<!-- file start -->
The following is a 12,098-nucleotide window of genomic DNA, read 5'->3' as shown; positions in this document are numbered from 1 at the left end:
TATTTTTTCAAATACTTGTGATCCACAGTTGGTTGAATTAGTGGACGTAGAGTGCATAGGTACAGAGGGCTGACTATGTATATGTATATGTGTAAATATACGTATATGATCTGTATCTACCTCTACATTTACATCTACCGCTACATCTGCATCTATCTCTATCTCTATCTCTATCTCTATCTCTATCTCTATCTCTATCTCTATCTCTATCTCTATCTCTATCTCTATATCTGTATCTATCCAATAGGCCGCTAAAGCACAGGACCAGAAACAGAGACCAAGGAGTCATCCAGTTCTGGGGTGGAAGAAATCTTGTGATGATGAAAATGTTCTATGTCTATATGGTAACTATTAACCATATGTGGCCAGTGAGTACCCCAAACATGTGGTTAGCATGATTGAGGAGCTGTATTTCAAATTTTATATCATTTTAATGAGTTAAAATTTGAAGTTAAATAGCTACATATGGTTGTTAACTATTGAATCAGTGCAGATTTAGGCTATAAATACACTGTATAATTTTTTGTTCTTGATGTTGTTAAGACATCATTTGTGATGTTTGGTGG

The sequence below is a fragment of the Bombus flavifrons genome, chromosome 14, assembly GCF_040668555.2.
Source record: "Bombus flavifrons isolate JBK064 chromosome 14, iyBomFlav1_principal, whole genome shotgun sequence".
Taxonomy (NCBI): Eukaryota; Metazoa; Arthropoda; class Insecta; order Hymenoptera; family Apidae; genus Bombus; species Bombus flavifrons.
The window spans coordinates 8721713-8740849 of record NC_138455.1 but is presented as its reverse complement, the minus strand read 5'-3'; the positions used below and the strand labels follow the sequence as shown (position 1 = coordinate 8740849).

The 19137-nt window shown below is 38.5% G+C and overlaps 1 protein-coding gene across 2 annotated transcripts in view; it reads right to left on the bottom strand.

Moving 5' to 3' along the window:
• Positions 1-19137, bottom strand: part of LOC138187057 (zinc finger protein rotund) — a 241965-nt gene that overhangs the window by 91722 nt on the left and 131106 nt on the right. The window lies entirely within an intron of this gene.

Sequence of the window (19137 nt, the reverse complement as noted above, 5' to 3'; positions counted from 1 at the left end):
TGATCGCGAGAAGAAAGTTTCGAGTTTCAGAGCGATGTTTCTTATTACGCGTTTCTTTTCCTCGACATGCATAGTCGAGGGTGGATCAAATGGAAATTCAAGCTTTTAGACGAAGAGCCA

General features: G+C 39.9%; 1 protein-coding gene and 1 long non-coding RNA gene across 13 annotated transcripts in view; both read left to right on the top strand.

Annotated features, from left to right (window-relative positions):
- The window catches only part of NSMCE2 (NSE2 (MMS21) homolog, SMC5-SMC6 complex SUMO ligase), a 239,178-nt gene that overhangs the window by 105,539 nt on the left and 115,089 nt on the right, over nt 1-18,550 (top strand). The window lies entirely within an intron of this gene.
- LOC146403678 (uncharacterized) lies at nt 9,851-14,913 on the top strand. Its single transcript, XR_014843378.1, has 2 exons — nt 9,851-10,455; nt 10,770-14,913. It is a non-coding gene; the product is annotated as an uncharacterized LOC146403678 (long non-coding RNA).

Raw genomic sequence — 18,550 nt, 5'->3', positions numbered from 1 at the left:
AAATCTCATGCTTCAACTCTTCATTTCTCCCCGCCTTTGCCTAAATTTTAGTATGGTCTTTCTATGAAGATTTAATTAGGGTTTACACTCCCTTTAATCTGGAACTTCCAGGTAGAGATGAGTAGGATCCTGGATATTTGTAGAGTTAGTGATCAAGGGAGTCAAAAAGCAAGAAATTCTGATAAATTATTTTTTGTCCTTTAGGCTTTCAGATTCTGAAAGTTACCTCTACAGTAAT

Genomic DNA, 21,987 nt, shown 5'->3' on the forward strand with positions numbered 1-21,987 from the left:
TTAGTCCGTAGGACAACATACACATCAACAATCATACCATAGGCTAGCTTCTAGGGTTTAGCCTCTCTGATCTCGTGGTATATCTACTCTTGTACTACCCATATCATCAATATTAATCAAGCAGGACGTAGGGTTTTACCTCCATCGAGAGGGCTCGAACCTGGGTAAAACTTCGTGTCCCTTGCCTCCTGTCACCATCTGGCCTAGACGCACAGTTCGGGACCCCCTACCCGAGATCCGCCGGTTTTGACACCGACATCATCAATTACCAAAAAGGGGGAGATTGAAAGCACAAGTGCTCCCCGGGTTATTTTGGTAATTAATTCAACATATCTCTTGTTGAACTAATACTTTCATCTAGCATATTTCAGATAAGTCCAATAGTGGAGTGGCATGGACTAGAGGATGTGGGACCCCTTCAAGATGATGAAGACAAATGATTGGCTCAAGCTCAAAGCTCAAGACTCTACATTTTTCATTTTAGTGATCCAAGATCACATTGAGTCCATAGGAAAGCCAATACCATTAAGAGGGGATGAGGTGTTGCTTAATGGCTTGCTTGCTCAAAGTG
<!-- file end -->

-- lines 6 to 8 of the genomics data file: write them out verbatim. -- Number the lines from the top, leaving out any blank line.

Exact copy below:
The window spans coordinates 8721713-8740849 of record NC_138455.1 but is presented as its reverse complement, the minus strand read 5'-3'; the positions used below and the strand labels follow the sequence as shown (position 1 = coordinate 8740849).

The 19137-nt window shown below is 38.5% G+C and overlaps 1 protein-coding gene across 2 annotated transcripts in view; it reads right to left on the bottom strand.

Moving 5' to 3' along the window: